Angelina Jolie discovers she has a breast cancer gene, the same one that caused her mother to die an early death, and she decides on a proactive, and possibly radical, prevention – double mastectomy. By doing so, she lowers her risk of genetic breast cancer from 70% to 5%. No guarantees, but definitely improved odds of survival. Assuming she continues her lifestyle changes to support her good health.
So while everyone is debating the wisdom of either her decision or her open conversation, I find myself thinking about bariatric surgery patients.
Moderate to extreme obesity increases the odds of dying from all diseases exponentially. Just like having a gene for cancer increases the odds of dying from that cancer.
Before you start eye rolling and pulling an Abercrombie on me, let me state firmly that we have enough scientific evidence that obesity is NOT gluttony, but IS a chronic and difficult-to-control disease of altered physiology. Genetically things are not always working in your skinny favor. Physiologically your body wants to regain the weight you lost. Psychologically that struggle is exhausting.
Some people will make a decision that their weight is beyond their own control. They recognize the downhill course of associated illness, the march toward an early death, and choose a radical procedure to change that course. Bariatric surgeries are not without risk, and don’t always work, but the odds of survival improve dramatically when the surgery is successful. Assuming the patient can continue the lifestyle changes necessary to support their good health.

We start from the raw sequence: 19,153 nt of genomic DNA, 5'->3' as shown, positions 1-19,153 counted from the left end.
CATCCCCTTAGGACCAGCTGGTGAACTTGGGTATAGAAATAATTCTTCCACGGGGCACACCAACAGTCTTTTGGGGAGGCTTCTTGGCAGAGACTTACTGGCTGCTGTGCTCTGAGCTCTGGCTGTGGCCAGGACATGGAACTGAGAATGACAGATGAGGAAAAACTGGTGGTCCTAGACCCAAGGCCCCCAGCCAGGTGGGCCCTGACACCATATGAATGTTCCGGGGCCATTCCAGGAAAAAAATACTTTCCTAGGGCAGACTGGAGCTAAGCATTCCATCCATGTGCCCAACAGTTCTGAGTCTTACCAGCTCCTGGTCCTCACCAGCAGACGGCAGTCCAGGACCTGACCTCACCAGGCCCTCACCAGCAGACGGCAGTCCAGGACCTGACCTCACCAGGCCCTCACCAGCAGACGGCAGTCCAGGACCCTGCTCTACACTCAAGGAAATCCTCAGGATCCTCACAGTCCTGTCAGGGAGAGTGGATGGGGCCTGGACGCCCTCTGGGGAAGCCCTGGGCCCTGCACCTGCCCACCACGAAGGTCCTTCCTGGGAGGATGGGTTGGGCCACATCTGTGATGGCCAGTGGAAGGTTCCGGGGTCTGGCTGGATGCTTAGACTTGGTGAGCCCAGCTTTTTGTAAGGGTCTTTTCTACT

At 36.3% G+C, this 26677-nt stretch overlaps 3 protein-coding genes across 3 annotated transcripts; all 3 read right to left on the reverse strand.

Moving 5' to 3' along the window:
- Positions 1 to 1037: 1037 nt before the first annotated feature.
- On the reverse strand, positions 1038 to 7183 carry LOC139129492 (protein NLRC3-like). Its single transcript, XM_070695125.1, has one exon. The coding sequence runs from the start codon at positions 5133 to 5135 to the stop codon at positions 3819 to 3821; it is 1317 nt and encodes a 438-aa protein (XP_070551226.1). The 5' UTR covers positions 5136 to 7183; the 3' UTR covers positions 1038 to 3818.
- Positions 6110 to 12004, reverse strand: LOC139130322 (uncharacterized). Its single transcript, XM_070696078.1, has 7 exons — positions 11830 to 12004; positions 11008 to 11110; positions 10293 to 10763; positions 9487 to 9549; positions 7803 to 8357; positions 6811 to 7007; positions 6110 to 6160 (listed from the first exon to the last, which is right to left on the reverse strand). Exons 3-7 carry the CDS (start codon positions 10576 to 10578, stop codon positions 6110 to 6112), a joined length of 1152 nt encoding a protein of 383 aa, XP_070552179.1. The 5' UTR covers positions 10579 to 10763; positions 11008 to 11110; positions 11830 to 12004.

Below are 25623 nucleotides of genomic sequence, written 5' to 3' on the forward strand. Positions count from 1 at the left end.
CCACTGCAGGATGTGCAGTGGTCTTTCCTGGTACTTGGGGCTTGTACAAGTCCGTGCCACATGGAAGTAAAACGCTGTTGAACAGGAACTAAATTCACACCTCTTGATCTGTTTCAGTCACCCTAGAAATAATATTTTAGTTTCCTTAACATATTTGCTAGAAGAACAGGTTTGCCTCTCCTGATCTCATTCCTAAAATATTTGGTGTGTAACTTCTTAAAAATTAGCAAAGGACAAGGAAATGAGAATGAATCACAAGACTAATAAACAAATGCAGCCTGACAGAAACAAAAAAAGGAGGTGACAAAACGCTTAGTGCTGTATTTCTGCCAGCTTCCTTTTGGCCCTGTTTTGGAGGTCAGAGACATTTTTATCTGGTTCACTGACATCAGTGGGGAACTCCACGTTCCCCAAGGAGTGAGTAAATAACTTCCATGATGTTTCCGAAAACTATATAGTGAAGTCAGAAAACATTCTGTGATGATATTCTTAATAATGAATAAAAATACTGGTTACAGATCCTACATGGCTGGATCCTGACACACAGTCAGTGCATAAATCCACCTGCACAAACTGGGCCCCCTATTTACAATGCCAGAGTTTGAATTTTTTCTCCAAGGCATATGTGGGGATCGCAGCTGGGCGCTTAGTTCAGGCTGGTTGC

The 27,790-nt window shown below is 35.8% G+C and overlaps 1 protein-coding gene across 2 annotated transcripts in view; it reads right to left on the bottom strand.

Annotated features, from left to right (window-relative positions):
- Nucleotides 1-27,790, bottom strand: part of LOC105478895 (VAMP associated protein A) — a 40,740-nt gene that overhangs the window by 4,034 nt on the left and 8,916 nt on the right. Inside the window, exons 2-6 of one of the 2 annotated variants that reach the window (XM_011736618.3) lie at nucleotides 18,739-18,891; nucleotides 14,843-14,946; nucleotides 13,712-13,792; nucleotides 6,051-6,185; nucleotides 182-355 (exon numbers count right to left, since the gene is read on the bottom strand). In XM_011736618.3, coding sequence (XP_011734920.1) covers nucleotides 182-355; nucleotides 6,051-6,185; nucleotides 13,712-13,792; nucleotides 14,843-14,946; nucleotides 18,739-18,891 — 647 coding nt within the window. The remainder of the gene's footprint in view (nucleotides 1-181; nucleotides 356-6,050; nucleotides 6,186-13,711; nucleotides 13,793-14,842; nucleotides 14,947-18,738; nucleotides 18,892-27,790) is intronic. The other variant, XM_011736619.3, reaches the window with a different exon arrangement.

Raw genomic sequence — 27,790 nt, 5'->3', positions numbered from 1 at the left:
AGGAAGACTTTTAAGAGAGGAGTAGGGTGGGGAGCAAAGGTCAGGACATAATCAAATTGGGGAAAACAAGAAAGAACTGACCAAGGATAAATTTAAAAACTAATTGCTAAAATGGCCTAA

See the pattern?
It takes an extraordinary amount of courage to say I have a disease risk and I don’t want to succumb to it.
It takes an extraordinary amount of courage to have a radical surgery to prevent an early death.
It takes an extraordinary amount of courage to face your mortality, discard the wishful thinking, realistically assess the ability of modern medicine to save you, and move forward with a life-altering (and life-affirming) option.
It takes an extraordinary amount of courage to change your lifestyle and not look back.
Here’s the thing…
There isn’t a right decision here. The right decision is the one that works best for the individual patient, one they can adjust to and live with, one that fits into their lifestyle, one that moves them farther away from deadly illness.
I support Angelina Jolie and her surgery decision to save her life. No hindsight, only moving forward.
I support those of you who have bariatric surgery to save your lives. No hindsight, only moving forward.
There are no guarantees. Angelina may still need medical treatment for cancer, and bariatric surgery patients may still need medical treatment for obesity. To the scientists of the world, keep up the great research. To the doctors of the world, stay educated and open to possibility. To the patients of the world (and that is all of us), be proud of your courage, regardless of your decision, and stay vigilant.
That’s the only guarantee I have for you.
This post was originally published on kevinmd.com
The CEO of Abercrombie & Fitch is a jackass, stuck somewhere in the 9th grade developmentally. He hates fat people and doesn’t want “uncool” people wearing his brand. He burns slightly defective clothes rather than distribute them to charity like most other clothiers. Plus… he’s butt ugly.
A genius filmmaker in LA, @gregkarber, a guy with an amazingly kind heart, the type that you want to meet his mother and congratulate her a thousand times over, made a video suggesting we give all of our A&F clothes to the homeless to REBRAND it. More than 6,000,000 people have watched this video thus far, with countless more opinion pieces written on the jackass CEO.